It was official. Breastfeeding and pumping had proved to be complicated, painful, confusing, relentless, and at times, impossible. So I stopped my quest for breast milk and began exclusively formula feeding. After doing so, life became calm—yes, even with a newborn—and parenting became easier. Yes, even with its never-ending, overflowing to-do lists. My husband and I began splitting tasks, and I had (limited) time for me again. I realized it was much more important to give my daughter my happiness than my breast milk.

I realized it was much more important to give my daughter my happiness than my breast milk.

When I went in for my postpartum appointment, my doctor asked how I was doing. "Great," I told her. Then she asked if I was still breastfeeding.

"No. My milk never really came in. And I was having a hard time getting her to latch. And it was just too stressful. And formula worked better for us." I went on with the excuses, embarrassed that maybe I gave up too quickly.

"Good for you," she said, "I've seen a lot of people who struggle with breastfeeding end up with postpartum depression. You made the right choice."

This observation is true. Studies have found that breastfeeding difficulties can have an impact on one's mental health. A University of North Carolina at Chapel Hill study of over 2,500 women found that those who had negative experiences with breastfeeding had a higher chance of becoming depressed. Another study by the Avon Longitudinal Study of Parents and Children of British mothers found that those who had planned to breastfeed and did not end up doing so were at the highest risk for postpartum depression.

This makes sense, as needing to abandon plans and suddenly veer away from the expected is always tough. It's even harder when medical guidelines suggest you stick with your original plans without recognizing how difficult that might be. The Centers for Disease Control and Prevention's most recent breastfeeding report card shows that while 84.1 percent of infants started breastfeeding at birth in 2017, only 58.3 percent were still breastfeeding at six months. If switching to formula feeding is so common, why aren't we talking about it more? Saying "fed is best" to help those who are formula feeding feel better about it is simply not enough.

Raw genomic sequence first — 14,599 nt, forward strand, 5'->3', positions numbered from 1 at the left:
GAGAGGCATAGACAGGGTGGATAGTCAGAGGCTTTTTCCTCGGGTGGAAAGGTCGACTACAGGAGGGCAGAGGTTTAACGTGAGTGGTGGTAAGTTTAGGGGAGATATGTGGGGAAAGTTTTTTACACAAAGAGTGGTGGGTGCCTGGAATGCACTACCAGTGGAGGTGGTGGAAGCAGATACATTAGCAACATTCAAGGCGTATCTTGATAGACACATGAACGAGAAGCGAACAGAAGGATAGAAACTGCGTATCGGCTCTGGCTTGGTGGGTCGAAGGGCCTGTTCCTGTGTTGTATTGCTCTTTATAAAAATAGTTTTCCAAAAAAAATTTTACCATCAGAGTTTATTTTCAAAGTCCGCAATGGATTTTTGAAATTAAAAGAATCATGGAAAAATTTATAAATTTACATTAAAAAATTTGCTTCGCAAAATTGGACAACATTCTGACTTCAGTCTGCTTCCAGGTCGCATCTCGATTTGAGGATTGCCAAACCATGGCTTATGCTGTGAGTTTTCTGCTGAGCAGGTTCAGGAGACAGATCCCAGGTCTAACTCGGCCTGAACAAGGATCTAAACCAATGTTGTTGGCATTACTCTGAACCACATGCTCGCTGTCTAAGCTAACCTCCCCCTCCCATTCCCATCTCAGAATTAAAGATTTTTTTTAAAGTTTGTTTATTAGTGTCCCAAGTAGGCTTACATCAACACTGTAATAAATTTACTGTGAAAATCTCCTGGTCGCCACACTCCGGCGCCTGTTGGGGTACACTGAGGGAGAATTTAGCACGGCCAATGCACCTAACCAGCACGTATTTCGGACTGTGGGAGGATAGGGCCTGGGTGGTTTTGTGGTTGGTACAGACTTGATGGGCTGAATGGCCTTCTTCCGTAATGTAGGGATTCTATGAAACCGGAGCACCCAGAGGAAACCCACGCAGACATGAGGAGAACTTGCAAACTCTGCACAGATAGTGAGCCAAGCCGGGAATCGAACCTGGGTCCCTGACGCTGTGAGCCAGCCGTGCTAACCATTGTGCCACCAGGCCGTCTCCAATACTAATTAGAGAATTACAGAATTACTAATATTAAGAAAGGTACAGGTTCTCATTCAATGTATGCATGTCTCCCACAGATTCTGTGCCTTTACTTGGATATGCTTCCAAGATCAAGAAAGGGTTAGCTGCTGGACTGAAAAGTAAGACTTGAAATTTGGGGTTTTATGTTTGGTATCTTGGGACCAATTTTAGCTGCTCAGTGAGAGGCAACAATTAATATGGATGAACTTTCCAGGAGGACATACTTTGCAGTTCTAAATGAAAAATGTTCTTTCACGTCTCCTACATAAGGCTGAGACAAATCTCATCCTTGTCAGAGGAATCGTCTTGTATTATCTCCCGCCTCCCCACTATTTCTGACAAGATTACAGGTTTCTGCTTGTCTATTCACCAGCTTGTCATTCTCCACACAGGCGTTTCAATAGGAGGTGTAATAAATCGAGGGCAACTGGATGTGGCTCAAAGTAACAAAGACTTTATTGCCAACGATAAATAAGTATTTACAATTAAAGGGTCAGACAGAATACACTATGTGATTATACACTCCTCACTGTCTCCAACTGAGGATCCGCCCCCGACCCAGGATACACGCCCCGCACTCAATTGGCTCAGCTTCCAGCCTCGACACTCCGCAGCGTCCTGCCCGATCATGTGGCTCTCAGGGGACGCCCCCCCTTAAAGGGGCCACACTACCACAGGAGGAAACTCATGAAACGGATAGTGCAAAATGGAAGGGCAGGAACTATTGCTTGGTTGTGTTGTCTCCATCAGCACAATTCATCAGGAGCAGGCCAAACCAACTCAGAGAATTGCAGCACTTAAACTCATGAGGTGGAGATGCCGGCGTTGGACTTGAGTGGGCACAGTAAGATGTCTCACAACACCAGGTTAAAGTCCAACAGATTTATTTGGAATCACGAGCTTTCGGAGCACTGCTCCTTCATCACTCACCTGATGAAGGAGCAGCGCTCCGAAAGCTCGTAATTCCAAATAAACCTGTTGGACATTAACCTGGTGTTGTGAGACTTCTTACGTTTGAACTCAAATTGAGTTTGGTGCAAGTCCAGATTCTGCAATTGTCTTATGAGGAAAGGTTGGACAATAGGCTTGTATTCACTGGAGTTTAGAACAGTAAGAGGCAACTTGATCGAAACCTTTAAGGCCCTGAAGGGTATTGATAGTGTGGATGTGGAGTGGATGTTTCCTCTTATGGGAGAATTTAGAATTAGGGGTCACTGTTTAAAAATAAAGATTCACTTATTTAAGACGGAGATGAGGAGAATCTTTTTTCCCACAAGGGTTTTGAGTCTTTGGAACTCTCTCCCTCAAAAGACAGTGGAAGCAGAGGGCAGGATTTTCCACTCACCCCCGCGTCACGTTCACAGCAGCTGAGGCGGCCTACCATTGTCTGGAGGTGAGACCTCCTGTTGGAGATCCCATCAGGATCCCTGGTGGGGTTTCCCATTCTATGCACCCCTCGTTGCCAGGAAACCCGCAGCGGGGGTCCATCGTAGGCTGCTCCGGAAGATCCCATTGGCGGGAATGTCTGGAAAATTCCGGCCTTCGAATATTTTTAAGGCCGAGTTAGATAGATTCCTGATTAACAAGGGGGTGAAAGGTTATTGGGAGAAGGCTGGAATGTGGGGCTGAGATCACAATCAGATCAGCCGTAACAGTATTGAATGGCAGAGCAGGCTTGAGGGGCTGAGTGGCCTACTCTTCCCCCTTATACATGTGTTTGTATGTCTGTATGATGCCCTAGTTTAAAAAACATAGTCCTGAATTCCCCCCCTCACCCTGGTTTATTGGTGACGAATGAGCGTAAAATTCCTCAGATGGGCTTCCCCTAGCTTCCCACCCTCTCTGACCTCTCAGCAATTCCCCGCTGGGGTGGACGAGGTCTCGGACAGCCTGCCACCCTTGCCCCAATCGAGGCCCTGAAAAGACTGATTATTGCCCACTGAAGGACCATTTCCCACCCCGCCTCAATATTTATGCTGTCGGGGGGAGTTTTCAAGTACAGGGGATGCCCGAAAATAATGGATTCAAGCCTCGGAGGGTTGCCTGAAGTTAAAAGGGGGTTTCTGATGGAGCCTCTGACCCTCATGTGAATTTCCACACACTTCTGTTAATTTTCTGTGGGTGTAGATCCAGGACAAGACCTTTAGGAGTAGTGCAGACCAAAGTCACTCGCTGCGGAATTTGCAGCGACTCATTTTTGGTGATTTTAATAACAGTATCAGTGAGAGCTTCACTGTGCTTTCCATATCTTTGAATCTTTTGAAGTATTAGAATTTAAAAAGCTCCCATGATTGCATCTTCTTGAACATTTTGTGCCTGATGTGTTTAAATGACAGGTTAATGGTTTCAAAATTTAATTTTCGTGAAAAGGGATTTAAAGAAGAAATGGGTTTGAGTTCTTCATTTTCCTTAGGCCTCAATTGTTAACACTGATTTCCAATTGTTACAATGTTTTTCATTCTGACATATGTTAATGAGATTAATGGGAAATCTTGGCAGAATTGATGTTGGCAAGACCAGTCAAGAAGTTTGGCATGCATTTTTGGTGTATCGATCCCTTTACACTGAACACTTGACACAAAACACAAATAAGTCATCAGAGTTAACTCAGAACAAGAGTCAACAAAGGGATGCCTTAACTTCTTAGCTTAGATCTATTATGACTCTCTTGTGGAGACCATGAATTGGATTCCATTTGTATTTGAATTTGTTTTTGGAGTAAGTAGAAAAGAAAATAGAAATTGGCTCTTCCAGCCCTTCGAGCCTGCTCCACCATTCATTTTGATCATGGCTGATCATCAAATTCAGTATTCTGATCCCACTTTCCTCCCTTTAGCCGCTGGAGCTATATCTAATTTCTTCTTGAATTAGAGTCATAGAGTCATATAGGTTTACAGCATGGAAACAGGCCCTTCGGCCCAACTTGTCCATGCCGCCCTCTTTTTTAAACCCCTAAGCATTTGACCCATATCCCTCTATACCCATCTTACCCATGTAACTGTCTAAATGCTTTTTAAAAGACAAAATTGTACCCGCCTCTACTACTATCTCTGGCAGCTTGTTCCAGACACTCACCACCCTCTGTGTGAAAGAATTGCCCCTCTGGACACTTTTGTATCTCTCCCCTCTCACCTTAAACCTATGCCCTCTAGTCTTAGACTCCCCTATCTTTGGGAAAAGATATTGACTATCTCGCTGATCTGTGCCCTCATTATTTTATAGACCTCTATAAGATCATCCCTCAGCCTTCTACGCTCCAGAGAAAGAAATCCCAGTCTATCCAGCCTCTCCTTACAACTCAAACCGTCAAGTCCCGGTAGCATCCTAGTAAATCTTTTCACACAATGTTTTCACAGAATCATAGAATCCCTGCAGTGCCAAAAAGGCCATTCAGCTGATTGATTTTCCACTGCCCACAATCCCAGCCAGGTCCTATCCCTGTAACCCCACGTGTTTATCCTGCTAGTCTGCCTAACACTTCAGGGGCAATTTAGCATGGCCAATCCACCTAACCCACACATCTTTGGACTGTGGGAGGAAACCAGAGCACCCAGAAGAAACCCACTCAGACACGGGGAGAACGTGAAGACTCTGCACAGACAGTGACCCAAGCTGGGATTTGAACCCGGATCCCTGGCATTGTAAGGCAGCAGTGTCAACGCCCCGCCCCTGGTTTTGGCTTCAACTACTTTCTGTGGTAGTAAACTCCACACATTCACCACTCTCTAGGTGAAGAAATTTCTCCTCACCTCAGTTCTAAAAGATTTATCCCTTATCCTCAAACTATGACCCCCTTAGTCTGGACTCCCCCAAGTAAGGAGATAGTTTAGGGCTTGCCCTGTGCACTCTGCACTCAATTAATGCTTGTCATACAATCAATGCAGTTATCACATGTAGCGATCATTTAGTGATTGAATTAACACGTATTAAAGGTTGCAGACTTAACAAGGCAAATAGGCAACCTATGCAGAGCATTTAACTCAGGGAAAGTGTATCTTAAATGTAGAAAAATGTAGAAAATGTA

I felt less alone when Olivia Munn recently shared her struggles with breastfeeding on Instagram. In the caption for the video, the 41-year-old actress writes, "I felt like my body was failing. I worried I wouldn't bond with my baby. But then I said f*** it. Breastfeeding is good… And so is formula."

For some people, breastfeeding works. It feels easy and not a source of stress. But for others, it can wreak havoc. As soon as I recognized that this was the case for me, I let go of my plans to breastfeed and watched my life with a newborn become much calmer. Formula feeding has given me the time I need to feel like myself—something I wouldn't have if I was still trying to make breastfeeding work—and that's so important for me to give my daughter, who, by the way, is a thriving, happy, healthy baby. Not to mention, she shares a great bond with both parents.

If you find yourself feeling guilty for struggling with breastfeeding, please take a note from me and Olivia Munn and just say f*** it. Formula is good, too.